To say that 2020 has been bad for U.S. energy giants Chevron (CVX 0.94%) and ExxonMobil (XOM 2.04%) would be a vast understatement. With countries around the world effectively shutting their economies to slow the spread of the coronavirus, demand for oil fell off a cliff, and took energy stocks along with it. But there was an interesting and important change that accompanied this terrible industry downturn: Chevron is now in a notably stronger financial position than Exxon. Here's a look at what's going on.
It is really bad
A quick review of the stock prices of Chevron and Exxon is all it takes to see the damage that has been done in the energy sector, with their shares off by around 27% and 45%, respectively, so far in 2020. There's a great deal of information contained in those numbers, however, and Chevron's stock is clearly performing much better than Exxon's. There's a very good reason for that.
Exxon entered 2020 with huge spending plans as it looked to reverse several years of production declines. That cash outlay already appeared like a stretch in January, with some investors worried the company wouldn't be able to pull off the spending and keep growing its dividend. And then the coronavirus pandemic upended the energy sector, with a decline in demand pushing oil and natural gas prices to painful lows.
Exxon was forced to sharply curtail its spending plans, and it didn't increase its quarterly dividend during the year. Because it last increased the dividend in the middle of 2019, the company's streak of annual increases is still alive. But investors are more worried than ever that the dividend is at risk. That fear wasn't materially assuaged by a recent company announcement that 2021 capital spending would be further reduced. Also troubling, Exxon is taking a massive write down on assets it now deems uneconomic.
Chevron entered 2020 in comparatively better shape, as past spending meant it didn't need to put as much capital to work to support its production. And while low oil prices have forced it to take on debt to fund its dividend during the year, the hit to the company's balance sheet wasn't nearly as material. As you might expect, investors have been less negative on the stock.
That brings the story to the third quarter, and a comparison between the balance sheets of Exxon and Chevron.
How big is the difference?
Between the end of 2019 and the third quarter of 2020, Exxon's total long-term debt load increased by roughly 50%. Most of that jump came in the first half of the year, meaning that the oil giant added a huge amount of debt in a very short period of time. Chevron, by comparison, increased its long-term debt load by around 30%. Although most of Chevron's increase came in the first six months of the year as well, the increase was spread more evenly across the first three quarters. That suggests that Exxon's need for cash was much more dire, which makes sense given its large spending plans at the start of the year.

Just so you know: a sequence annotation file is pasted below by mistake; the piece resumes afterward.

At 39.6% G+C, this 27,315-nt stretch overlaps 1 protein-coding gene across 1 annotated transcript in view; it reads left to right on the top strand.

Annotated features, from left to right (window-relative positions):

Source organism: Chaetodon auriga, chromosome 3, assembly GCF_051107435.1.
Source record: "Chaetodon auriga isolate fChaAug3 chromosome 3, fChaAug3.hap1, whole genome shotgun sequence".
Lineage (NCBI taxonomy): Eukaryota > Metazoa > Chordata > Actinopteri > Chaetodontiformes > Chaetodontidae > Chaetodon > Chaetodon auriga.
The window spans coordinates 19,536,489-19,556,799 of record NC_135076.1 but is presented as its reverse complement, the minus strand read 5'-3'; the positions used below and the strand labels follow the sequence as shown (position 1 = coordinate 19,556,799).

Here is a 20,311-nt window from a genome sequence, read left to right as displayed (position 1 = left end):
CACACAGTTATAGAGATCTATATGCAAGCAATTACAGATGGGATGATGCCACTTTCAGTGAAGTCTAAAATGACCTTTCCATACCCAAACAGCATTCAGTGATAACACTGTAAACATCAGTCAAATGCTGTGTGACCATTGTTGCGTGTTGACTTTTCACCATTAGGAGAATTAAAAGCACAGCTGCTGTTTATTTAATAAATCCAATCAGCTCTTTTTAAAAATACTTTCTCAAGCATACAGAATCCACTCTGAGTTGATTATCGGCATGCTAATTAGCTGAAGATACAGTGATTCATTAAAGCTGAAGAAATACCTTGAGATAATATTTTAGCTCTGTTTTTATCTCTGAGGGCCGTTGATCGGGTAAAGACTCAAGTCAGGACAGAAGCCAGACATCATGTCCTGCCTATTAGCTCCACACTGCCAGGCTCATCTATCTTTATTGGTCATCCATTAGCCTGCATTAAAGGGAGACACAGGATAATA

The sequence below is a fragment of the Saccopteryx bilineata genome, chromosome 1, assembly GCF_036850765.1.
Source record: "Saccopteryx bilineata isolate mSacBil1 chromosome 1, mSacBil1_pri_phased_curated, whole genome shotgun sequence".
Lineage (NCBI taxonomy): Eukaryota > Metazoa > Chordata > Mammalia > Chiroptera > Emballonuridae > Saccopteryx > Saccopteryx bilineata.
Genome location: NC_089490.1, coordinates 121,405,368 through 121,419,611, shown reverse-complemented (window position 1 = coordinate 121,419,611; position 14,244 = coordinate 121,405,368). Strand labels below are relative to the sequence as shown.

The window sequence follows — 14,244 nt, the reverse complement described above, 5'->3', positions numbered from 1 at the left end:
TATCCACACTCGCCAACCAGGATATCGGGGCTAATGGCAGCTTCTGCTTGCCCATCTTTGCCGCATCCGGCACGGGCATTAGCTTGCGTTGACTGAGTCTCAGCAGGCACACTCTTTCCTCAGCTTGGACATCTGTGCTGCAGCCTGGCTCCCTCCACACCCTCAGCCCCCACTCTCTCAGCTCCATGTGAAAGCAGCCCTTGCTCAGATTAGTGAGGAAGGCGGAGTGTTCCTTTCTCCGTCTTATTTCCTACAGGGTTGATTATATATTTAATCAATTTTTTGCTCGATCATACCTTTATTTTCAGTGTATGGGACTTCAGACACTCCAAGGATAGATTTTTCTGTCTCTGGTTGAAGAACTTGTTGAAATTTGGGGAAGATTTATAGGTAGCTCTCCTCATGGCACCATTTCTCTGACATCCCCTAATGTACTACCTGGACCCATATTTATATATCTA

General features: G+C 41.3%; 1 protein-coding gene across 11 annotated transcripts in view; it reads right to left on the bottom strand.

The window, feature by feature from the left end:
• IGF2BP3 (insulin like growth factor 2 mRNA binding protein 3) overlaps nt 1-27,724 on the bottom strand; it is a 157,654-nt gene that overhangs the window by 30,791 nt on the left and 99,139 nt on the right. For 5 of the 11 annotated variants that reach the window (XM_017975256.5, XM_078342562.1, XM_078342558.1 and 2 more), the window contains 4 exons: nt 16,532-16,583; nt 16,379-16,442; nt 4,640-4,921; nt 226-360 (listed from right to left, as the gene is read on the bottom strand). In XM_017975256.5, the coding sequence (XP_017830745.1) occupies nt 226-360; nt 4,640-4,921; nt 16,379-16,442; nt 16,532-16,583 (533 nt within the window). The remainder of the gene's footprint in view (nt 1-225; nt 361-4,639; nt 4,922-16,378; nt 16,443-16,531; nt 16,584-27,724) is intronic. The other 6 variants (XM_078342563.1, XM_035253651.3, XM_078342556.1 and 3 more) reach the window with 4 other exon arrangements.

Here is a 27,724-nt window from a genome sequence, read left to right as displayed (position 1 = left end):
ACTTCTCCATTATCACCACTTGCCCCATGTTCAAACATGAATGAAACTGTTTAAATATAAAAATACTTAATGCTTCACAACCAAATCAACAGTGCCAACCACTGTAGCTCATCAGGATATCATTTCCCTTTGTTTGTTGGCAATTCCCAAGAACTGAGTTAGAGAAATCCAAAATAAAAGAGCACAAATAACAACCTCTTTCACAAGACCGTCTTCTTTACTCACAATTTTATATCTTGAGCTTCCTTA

The different trajectories on the debt front had a material impact on leverage. Chevron started the year with a debt to equity ratio of around 0.2 times. It ended the third quarter with a debt to equity ratio of roughly 0.26 times. Its financial condition remains very strong, and in fact didn't really change all that much, despite a large increase in the debt it is carrying.
Exxon, on the other hand, has seen its debt to equity ratio go from around 0.25 times to nearly 0.4 times. That's a much more material increase in leverage. It would be hard to suggest that Exxon's balance sheet is in terrible shape, but it is clearly carrying much more leverage than Chevron. Enough, in fact, that management indicated during Exxon's third-quarter 2020 earnings conference call that it doesn't want to add any more debt to the picture.
As noted above, subsequent to the end of the quarter, Exxon announced that it would be taking a huge write-off of up to $20 billion. That money will likely come entirely out of shareholder equity. There are two things to consider here. First, a $20 billion charge would wipe out about 10% of Exxon's shareholder equity. That's a pretty big change. Second, it would also change the debt to equity math, since it reduces the equity side of the equation. In other words, Exxon's leverage is likely to step higher again in the fourth quarter. Exxon is highly likely to muddle through this industry downturn, like it has many downturns before, but it is not going to be easy.
For many years Exxon was the poster child for financial strength in the energy industry. That is no longer the case. It hasn't turned into a financial deadbeat by any stretch, but Chevron has clearly taken its place as the industry leader here. For more conservative dividend investors looking at the out-of-favor energy patch for bargains, Chevron clearly looks like the cleanest dirty shirt. Given Exxon's write off plans, that's unlikely to change anytime soon.